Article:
I grew up in a town populated by Mennonites who moved from the Steppes of Russia to the plains of Kansas in the 1870s. It wasn't until I moved to New York City that I realized how odd my upbringing was, and I've written about Mennonites ever since.

Good News! Shaken in the Water has just been picked up by Foxhead Books!

Here's a brief synopsis:

Just outside the tiny Kansas town of Ulysses in 1903, a Mennonite woman gives birth to Agnes, a girl bearing a birthmark known as a Tieja Kjoaw—Tiger’s Scar. In the Molotschna Colony in the Ukraine, such a mark was said to portend either greatness or tragedy.

Agnes becomes the matriarch of a family that struggles for greatness. Her husband Peter shaves his entire body in order to win back God’s favor. Her daughter Huldah claims she was carried into the eye of a tornado on a clear winter’s day. Her son Johan frees a truckload of cattle in an attempt to be a modern Moses. Her granddaughter Minerva butchers a cat to save her marriage. A white tiger residing in Huldah’s backyard claims to be Nora, the love of Agnes’ life.

Saturday, January 1, 2011

Shaken in the Water


Agnes had a birthmark that crossed her back from her left shoulder to her right hip. The midwife who had brought her into the world once whispered to her that it was a Tieja Kjoaw—Tiger‟s Scar. It was thin and delicate, with a slight swirl to each end like the underscore of a signature. It was slim and sensitive to touch. Usually she wore her corset to bed to keep it protected from the maneuvering sheets. When her husband, Peter, touched it on their wedding night she gave a little gasp of pain. He stopped caressing her back and curled his fingers around the back of her neck. It was completely dark; even the curtains were drawn against the feeble light of a mid-cycle moon. All that could be heard beyond their stifled breath was the lonely echo of a cricket somewhere downstairs.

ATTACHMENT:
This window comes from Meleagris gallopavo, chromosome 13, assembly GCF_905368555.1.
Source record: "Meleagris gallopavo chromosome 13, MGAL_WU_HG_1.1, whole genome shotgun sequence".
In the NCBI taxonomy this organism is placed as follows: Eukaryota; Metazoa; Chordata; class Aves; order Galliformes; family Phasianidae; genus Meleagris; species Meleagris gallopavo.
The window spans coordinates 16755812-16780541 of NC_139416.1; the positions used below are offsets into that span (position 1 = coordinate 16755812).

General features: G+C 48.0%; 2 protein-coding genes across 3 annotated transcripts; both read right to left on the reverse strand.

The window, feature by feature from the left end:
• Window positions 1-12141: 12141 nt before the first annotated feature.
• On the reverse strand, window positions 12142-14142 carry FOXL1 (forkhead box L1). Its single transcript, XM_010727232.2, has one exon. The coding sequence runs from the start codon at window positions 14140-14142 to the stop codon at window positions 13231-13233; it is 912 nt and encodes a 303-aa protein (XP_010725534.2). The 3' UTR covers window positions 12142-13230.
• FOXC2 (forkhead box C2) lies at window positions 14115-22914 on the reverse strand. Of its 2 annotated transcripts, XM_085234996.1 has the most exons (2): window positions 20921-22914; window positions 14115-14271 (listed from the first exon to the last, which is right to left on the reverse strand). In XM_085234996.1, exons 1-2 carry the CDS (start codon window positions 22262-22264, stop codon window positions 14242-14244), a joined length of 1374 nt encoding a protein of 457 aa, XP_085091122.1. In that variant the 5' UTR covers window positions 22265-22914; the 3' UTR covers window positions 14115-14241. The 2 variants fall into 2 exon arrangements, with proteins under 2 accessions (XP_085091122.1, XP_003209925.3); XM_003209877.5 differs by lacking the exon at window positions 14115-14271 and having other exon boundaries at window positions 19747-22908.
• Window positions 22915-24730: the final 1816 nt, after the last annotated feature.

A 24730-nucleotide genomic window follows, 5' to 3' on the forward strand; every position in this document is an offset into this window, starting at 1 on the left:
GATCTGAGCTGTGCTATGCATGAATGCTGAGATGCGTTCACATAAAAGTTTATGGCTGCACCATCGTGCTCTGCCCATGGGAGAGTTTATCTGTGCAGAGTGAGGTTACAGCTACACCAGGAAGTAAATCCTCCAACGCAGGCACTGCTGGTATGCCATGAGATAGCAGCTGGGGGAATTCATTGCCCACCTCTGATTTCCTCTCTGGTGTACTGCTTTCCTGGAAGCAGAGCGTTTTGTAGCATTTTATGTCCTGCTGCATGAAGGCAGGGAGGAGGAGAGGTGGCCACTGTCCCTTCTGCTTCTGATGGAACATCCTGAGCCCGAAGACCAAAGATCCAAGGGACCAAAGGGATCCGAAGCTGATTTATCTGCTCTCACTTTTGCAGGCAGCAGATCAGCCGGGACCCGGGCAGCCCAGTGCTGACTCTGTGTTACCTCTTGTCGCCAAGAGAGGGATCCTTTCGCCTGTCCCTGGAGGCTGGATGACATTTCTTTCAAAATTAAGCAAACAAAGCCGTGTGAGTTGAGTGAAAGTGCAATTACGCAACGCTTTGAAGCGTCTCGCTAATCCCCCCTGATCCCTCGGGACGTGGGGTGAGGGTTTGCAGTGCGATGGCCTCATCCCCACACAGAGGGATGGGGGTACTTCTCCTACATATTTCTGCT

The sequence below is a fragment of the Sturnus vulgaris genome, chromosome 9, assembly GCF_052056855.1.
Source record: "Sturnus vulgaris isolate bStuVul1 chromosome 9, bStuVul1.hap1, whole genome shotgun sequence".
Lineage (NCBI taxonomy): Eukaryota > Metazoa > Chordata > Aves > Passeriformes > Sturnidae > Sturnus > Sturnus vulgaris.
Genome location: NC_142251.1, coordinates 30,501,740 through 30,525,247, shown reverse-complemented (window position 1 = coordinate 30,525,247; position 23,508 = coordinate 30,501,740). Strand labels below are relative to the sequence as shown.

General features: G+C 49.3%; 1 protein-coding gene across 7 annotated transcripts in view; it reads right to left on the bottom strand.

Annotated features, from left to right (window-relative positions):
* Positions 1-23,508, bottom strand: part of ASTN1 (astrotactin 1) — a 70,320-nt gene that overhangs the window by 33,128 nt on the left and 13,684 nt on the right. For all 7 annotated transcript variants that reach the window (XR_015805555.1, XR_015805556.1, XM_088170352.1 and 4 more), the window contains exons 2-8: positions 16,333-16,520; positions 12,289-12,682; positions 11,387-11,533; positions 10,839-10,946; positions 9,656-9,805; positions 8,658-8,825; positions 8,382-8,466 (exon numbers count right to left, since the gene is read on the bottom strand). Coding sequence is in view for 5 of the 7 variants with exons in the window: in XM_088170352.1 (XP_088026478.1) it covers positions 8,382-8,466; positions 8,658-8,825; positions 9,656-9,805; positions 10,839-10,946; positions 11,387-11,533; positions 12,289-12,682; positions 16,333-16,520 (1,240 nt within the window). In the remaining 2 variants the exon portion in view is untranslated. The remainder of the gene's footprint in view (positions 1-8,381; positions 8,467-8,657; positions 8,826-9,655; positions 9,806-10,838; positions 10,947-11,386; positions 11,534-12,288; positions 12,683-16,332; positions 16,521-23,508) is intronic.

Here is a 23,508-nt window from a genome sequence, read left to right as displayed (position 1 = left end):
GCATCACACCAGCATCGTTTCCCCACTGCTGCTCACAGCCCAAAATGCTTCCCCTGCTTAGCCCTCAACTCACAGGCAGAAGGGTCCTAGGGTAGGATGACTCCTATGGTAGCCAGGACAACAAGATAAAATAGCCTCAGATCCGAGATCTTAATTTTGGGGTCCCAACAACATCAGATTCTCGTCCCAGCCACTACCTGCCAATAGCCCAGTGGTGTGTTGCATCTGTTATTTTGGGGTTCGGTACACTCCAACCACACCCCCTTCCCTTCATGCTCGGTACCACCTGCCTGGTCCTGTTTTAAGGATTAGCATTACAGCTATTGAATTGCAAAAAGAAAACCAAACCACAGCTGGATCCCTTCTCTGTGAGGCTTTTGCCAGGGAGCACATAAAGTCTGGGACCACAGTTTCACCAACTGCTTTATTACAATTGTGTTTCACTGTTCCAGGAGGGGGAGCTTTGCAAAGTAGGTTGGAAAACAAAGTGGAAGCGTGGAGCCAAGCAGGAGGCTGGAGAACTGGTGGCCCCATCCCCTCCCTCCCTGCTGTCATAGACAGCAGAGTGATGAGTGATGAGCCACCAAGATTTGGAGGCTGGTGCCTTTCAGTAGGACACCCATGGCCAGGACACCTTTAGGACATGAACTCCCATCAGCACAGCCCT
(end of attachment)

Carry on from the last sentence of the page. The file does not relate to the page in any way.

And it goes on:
Peter's hand fell away from Agnes‟ neck. Daut deit mie leet, he whispered. Forgive me.

Agnes knew she should fumble for that hand, press it against her breast and whisper any sort of lie to explain it away. That would end his embarrassed conjecture; it would help make their milk-fed marriage stronger. But she could not lie to him just yet. She wanted to be married more than a half of a day before she began lying to her husband.

Noch nijch, was all she could force through her lips. Noch nijch.

Not yet, he whispered in anxious agreement. Noch nijch.

Agnes had tucked her nightgown beneath her pillow so she would not have to find it in the dark. She slid it over her head. It was made of a light silk that she had sewn months ago during an ice storm; she was not surprised by how cool the threads felt as they slid over her August-soaked body.

Peter had not been so prudent. He shook the sheets and felt the floor for his pajamas. Had they been in love, this would have been shyly hilarious. Agnes lay down on her side of the bed and let him search alone. Finally, he found the pajama bottoms and struggled back into them. The bed swayed, creaked and bumped against the wall beneath his shifting weight. Peter's parents' bedroom was below; two of his unmarried sisters slept across the hall. Nearly everyone in the Harder household would breathe a sigh of relief and believe Peter was now truly married.

1 comment:

  1. Yes, I will read this. Sounds very interesting. The Mennonite community I grew up in wasn't this overtly supersticious, but the shyness and secrecy (introversion) is familiar.